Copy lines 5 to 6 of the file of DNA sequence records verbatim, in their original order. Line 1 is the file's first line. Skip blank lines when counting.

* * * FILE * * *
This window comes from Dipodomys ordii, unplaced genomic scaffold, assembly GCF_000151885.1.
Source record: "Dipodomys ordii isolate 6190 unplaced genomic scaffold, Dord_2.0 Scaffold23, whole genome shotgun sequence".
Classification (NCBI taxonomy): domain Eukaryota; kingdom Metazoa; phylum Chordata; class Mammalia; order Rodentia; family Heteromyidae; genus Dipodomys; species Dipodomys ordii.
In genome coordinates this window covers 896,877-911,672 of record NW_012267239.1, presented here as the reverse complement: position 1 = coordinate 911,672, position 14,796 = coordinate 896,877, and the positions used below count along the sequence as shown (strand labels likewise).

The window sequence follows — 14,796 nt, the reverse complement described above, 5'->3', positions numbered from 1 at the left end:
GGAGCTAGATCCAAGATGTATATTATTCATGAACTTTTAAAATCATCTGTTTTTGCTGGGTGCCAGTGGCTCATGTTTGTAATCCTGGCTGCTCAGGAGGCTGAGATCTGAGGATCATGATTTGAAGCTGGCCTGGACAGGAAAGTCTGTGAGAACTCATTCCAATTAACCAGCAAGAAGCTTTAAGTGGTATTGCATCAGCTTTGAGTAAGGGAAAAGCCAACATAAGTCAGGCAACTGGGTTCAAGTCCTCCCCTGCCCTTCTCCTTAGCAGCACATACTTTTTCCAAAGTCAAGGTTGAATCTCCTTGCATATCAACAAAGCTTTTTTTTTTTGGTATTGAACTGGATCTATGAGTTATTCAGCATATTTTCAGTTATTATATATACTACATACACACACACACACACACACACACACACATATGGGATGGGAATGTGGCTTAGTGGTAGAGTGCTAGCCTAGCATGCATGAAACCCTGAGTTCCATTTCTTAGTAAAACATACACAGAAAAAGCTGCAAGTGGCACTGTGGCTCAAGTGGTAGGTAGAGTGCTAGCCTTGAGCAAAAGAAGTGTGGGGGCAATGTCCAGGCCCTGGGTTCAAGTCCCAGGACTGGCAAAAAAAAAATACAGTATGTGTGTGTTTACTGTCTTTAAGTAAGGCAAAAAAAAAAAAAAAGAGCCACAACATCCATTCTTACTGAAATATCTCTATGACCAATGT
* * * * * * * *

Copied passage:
The window sequence follows — 14,796 nt, the reverse complement described above, 5'->3', positions numbered from 1 at the left end:
GGAGCTAGATCCAAGATGTATATTATTCATGAACTTTTAAAATCATCTGTTTTTGCTGGGTGCCAGTGGCTCATGTTTGTAATCCTGGCTGCTCAGGAGGCTGAGATCTGAGGATCATGATTTGAAGCTGGCCTGGACAGGAAAGTCTGTGAGAACTCATTCCAATTAACCAGCAAGAAGCTTTAAGTGGTATTGCATCAGCTTTGAGTAAGGGAAAAGCCAACATAAGTCAGGCAACTGGGTTCAAGTCCTCCCCTGCCCTTCTCCTTAGCAGCACATACTTTTTCCAAAGTCAAGGTTGAATCTCCTTGCATATCAACAAAGCTTTTTTTTTTTGGTATTGAACTGGATCTATGAGTTATTCAGCATATTTTCAGTTATTATATATACTACATACACACACACACACACACACACACACACATATGGGATGGGAATGTGGCTTAGTGGTAGAGTGCTAGCCTAGCATGCATGAAACCCTGAGTTCCATTTCTTAGTAAAACATACACAGAAAAAGCTGCAAGTGGCACTGTGGCTCAAGTGGTAGGTAGAGTGCTAGCCTTGAGCAAAAGAAGTGTGGGGGCAATGTCCAGGCCCTGGGTTCAAGTCCCAGGACTGGCAAAAAAAAAATACAGTATGTGTGTGTTTACTGTCTTTAAGTAAGGCAAAAAAAAAAAAAAAGAGCCACAACATCCATTCTTACTGAAATATCTCTATGACCAATGT